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Sagoon: A Spectacular Failure?

sagoon failure

Sagoon.com is a product that has massively failed in the market in recent times.

Sagoon was a social e-commerce platform that had the tagline “Connect, share and earn”. Sagoon tried to combine features of Facebook, Twitter, WhatsApp, Snapchat, and Instagram altogether. A user could use Sagoon.com for sharing knowledge and information and at the same time earn money and gifts too.

Sagoon had features like secret sharing, calendar, reminders, to-do lists, “my day”, mood chat, e-commerce, cashback and other features of a social network all bundled into a clunky UI.

When organic growth didn’t pick up, it tried to buy users by offering them $5 as soon as they registered and giving them its Social Smart Card which allowed them to earn and spend money as well as redeem coupons and gift cards.

The Nepali media went gaga over the fact that a Non Residential Nepali (NRN) had put his life savings into a startup promising to revolutionalize social media.

A lot of people created accounts to check out the hype and it quickly grew to 250,000 users. It went for a mini-IPO and planned to raise $20 million.

I believe that a lot of things could have been done differently:

#1. Different Key Performance Indicators

Sagoon’s number 1 KPI was the number of registered users. A social networking website should have KPIs like daily active users, returning users, time spent on the website etc. I would have chosen the correct KPIs for the business. These KPIs would be decided based on extensive market research on the KPIs used by competitors like Facebook, Twitter, and LinkedIn.

#2. Organic Growth and Lean Thinking

Buying users only works if you have a solid product that keeps them coming back after the first investment.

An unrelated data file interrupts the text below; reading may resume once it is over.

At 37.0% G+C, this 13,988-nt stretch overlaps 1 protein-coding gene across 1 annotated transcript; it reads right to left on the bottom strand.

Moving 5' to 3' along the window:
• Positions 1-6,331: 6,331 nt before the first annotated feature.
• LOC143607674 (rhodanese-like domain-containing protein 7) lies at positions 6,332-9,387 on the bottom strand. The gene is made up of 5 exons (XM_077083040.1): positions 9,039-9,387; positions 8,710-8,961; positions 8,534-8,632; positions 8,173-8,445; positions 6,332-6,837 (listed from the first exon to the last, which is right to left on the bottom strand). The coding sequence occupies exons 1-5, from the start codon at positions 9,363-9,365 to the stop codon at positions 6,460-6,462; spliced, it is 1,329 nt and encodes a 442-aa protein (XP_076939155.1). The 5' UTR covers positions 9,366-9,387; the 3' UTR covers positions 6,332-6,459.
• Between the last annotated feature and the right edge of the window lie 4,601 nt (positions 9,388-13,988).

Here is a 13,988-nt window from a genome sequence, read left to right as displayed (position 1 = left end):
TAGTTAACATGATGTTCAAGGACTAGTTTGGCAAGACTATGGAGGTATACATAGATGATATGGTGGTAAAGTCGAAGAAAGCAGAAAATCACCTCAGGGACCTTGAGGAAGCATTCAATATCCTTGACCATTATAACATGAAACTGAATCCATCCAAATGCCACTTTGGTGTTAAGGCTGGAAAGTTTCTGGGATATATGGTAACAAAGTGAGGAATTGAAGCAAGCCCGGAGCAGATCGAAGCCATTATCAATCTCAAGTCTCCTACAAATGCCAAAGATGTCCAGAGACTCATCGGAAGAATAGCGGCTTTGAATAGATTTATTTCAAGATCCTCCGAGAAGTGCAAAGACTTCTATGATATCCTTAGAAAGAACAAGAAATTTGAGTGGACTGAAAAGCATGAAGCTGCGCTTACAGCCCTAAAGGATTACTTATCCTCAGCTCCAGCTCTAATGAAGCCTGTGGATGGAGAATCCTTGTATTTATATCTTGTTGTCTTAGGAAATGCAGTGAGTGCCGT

Sagoon should have launched with a small set of features and kept a close eye on what was working and what was not. Removing unwanted features is sometimes as important as adding features.

Lean principles emphasize continuous learning based on customer validation of functionality, experimentation with customers to test hypotheses and assumptions, and short feedback cycles to avoid efforts on activities that do not generate customer value.

A startup should focus on following the lean principles and aim for organic growth through word-of-mouth at first. Instead, Sagoon went all out with paid marketing and paid media coverage. 

#3. Consistent Narrative

Image: Wireless Philosophy

Sagoon’s biggest issue was that of a narrative. Was it a secret sharing website or a social network? Or an e-commerce cashback ecosystem?

I would have started from an MVP with a single, consistent narrative based on market research about what the users want in a social-ecommerce product. Sagoon’s IPO was a major distraction from its original narrative of being a social networking website that would pay its users for spending time on the website.

#4. Focus on User Experience

Hugely successful companies like Google, Twitter, eBay, and Amazon have identified that the User Experience has a direct impact on their bottom line. These companies did not succeed by chance. They continuously test each aspect of their business with real users to ensure high levels of customer satisfaction.

When Sagoon launched its IPO, it splashed the home page with information about how people could invest. Even after a user logged in, there were popups and links everywhere asking the users to invest. The UI felt clunky, bloated and confusing.

I would have focused on making sure that my users got actual value out of my product before pitching them to invest on it.

#5. Media Coverage Doesn’t Mean Success

It’s not difficult to get covered in the media these days. If you have the right connections and a story to tell, newspapers and e-magazines will splash you everywhere.

As a young startup, I would have focused Sagoon’s efforts on building of small but loyal user base. Sagoon tried to come to the market with a bang, to the extent of inviting the Prime Minister and Deputy Prime Minister of Nepal to launch the V2 of the product and didn’t give enough priority to its users.

What do you think? Please share your thoughts by leaving a comment below!

This is a guest post by Punit Jajodia. Punit is a software developer and blogger currently studying MBA at King’s College. He believes that there is more learning from failures than from successes and wants to create a culture of sharing and learning among Nepal’s startups.

Note: The views & opinions expressed in the guest posts are those of the guest author and do not necessarily reflect the opinions & views of TechLekh as a whole.

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